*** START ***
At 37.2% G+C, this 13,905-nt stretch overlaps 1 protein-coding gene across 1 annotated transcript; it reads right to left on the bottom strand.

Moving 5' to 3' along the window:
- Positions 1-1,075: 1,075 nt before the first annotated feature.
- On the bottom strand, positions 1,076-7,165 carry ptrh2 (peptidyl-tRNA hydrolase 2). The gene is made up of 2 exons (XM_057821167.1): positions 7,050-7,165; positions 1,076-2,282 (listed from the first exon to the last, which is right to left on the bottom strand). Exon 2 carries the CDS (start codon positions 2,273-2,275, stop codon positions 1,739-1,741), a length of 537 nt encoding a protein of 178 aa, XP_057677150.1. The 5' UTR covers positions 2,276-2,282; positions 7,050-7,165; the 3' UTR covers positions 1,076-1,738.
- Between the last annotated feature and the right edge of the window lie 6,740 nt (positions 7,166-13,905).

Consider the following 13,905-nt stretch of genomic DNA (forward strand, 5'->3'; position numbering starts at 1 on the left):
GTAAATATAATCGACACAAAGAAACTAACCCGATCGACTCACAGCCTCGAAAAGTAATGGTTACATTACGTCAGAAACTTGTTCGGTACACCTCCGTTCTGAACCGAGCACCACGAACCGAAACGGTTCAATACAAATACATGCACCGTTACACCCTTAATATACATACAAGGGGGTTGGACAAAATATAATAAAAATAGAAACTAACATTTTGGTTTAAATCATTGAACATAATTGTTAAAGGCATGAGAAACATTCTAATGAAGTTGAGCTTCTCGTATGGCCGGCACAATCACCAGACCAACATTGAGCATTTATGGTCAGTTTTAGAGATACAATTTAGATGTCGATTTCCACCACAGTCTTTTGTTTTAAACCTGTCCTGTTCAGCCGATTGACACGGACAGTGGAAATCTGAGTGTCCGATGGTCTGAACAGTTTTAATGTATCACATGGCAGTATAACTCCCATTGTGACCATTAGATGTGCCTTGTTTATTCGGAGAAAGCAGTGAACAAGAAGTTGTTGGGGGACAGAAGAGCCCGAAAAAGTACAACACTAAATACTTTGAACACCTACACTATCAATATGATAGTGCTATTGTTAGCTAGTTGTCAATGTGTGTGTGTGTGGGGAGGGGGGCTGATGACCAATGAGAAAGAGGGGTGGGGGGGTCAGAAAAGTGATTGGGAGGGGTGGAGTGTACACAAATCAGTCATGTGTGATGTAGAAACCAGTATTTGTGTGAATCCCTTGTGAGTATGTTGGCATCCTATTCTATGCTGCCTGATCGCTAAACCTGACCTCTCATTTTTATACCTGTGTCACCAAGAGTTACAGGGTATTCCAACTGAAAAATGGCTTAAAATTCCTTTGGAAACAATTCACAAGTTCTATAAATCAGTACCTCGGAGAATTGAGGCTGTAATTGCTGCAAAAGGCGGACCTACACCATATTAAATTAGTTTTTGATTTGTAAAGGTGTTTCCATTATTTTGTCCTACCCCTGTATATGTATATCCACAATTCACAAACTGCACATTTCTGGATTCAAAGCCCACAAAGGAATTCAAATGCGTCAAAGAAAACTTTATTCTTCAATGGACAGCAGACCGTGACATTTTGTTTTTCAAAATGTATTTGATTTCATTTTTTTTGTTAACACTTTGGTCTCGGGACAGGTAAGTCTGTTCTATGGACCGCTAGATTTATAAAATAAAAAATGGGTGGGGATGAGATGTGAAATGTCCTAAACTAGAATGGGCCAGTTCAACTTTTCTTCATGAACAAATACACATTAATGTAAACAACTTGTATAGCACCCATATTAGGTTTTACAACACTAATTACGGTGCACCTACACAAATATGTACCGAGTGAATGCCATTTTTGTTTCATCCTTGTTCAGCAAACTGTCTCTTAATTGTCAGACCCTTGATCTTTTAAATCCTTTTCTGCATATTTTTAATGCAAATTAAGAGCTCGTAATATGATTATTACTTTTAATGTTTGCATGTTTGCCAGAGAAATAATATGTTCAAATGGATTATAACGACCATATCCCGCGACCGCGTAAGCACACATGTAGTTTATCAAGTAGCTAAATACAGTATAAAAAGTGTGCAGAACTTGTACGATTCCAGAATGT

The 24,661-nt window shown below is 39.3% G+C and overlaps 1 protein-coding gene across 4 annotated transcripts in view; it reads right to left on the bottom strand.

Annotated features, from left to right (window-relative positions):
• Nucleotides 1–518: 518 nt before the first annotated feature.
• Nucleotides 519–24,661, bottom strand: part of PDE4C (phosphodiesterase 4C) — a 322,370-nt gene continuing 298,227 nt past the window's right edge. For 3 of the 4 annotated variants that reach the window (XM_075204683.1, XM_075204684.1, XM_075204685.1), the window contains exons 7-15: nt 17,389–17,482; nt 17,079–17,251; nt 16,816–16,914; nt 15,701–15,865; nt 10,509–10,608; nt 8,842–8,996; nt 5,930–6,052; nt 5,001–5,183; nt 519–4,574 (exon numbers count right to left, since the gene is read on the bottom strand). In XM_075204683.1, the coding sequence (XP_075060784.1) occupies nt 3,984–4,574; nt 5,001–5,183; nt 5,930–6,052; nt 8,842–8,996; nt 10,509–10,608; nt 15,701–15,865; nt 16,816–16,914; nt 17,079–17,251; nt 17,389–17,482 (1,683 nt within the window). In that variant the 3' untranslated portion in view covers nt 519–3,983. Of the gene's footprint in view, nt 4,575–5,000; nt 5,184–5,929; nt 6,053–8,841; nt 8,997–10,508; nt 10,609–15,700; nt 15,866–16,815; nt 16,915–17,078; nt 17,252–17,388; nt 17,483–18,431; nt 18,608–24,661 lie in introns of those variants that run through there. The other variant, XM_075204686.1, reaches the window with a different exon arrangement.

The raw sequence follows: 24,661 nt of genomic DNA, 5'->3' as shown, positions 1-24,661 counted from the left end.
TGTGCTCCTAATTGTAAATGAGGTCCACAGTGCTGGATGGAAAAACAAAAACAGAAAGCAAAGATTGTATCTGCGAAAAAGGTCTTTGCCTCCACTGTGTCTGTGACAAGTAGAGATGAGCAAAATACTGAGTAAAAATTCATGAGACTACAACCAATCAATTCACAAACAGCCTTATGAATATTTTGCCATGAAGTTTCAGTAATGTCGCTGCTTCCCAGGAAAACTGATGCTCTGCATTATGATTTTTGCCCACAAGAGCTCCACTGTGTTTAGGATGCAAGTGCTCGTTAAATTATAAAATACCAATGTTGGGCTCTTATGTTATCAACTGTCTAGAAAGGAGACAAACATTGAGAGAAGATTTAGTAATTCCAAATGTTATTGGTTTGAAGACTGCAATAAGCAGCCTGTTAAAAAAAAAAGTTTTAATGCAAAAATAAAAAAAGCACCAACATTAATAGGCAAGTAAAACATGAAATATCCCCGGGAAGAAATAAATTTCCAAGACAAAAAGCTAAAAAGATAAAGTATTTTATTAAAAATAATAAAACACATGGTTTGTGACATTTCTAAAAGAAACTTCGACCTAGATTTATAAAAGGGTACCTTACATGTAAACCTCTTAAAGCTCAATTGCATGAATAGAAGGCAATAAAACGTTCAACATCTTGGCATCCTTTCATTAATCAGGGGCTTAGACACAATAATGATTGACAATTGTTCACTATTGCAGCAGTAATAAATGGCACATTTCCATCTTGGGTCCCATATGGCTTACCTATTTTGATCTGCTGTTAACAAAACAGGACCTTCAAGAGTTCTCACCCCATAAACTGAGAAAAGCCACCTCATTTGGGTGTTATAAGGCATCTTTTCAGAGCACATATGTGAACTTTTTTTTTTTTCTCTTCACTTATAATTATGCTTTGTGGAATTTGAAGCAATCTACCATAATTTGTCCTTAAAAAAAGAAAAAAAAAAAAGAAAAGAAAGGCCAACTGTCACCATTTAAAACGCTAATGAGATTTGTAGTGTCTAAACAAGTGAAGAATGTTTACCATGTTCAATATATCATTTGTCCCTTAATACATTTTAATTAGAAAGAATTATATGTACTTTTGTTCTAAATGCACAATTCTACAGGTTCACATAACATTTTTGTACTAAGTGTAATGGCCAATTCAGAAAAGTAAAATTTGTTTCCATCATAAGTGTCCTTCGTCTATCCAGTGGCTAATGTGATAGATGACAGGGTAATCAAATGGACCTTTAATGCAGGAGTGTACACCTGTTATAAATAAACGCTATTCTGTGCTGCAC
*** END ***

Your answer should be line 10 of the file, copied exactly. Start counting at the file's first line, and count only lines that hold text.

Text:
• Nucleotides 1–518: 518 nt before the first annotated feature.